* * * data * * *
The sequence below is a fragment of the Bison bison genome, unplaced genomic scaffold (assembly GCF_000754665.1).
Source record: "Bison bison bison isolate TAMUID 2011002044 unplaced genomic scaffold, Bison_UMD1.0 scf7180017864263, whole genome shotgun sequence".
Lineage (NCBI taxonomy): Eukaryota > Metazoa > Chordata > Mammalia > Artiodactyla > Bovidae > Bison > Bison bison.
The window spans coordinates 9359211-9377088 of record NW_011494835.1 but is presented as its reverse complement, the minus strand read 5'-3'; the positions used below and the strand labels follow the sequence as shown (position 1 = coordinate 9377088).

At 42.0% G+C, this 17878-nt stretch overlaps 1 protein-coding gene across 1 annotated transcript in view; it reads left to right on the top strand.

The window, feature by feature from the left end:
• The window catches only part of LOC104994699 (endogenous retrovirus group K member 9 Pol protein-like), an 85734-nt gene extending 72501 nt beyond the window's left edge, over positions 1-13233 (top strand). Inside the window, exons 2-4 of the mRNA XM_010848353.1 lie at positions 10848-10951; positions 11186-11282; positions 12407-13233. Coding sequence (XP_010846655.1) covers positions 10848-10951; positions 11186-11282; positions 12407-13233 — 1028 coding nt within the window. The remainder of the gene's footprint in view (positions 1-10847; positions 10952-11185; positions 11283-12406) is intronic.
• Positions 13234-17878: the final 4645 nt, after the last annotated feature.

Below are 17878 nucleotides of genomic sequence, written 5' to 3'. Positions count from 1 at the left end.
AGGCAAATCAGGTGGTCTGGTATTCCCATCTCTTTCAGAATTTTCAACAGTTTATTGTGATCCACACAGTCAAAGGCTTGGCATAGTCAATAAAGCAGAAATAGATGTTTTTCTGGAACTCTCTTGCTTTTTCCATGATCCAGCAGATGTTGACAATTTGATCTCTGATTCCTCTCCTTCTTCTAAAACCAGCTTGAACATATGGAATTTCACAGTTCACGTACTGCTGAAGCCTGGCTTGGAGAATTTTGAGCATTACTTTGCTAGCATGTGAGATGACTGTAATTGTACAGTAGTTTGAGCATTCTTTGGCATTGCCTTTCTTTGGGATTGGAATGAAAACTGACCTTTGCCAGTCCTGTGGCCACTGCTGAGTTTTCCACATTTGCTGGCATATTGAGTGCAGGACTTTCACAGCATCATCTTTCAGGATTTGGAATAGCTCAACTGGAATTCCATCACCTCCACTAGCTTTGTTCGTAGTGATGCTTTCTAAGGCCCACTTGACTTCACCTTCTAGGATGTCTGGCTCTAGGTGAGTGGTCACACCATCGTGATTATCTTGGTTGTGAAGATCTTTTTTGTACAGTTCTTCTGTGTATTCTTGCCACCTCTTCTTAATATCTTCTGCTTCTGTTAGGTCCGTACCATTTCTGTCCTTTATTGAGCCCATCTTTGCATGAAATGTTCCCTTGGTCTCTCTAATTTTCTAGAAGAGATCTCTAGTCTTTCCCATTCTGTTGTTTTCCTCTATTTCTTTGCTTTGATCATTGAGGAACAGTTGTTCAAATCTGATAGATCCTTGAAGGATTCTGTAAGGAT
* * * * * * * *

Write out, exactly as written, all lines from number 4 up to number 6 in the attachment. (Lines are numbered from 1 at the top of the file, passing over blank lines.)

The window spans coordinates 9359211-9377088 of record NW_011494835.1 but is presented as its reverse complement, the minus strand read 5'-3'; the positions used below and the strand labels follow the sequence as shown (position 1 = coordinate 9377088).

At 42.0% G+C, this 17878-nt stretch overlaps 1 protein-coding gene across 1 annotated transcript in view; it reads left to right on the top strand.

The window, feature by feature from the left end: